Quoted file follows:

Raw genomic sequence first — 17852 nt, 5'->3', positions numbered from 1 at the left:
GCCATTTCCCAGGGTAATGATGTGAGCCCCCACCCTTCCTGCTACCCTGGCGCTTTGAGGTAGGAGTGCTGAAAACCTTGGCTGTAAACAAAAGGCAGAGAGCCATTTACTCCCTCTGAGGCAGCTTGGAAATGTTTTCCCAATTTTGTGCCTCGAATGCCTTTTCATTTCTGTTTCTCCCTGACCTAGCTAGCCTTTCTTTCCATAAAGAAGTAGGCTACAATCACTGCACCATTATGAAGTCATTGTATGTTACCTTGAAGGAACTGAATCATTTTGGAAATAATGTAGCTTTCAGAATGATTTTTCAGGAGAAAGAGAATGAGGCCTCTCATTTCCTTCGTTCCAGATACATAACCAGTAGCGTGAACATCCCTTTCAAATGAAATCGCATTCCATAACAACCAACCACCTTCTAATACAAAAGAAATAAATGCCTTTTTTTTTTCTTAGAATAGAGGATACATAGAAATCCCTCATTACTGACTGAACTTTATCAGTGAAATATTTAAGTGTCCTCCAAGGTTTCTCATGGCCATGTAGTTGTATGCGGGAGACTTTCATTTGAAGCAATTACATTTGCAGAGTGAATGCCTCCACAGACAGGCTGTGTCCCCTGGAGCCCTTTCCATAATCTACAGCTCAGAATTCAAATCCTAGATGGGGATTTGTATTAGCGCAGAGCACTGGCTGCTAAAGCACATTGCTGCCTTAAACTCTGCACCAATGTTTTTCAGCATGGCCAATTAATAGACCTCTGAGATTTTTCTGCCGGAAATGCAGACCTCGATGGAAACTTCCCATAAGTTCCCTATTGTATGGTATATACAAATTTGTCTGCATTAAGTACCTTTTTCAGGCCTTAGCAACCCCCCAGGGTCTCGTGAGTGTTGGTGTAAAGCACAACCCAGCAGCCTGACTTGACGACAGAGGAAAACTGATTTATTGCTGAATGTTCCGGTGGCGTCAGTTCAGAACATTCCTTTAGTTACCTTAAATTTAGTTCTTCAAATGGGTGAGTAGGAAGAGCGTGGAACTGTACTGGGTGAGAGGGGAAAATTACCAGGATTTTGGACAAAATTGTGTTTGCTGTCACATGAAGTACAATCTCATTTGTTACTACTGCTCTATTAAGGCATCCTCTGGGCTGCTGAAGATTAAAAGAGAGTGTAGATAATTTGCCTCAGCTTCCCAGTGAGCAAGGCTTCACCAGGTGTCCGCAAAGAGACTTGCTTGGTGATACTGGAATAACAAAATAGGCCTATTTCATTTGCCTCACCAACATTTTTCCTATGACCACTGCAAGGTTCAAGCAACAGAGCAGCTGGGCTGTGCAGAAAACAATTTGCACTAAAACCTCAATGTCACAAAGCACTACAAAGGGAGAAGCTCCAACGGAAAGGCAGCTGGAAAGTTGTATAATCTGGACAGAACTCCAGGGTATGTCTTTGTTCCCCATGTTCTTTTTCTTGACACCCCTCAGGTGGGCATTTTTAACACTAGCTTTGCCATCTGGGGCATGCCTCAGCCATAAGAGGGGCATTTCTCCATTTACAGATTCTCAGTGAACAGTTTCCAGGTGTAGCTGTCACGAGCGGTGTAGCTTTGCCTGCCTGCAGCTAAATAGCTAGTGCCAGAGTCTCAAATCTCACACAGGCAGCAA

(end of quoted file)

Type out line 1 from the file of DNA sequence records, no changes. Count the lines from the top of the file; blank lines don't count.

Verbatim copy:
Raw genomic sequence first — 17852 nt, 5'->3', positions numbered from 1 at the left: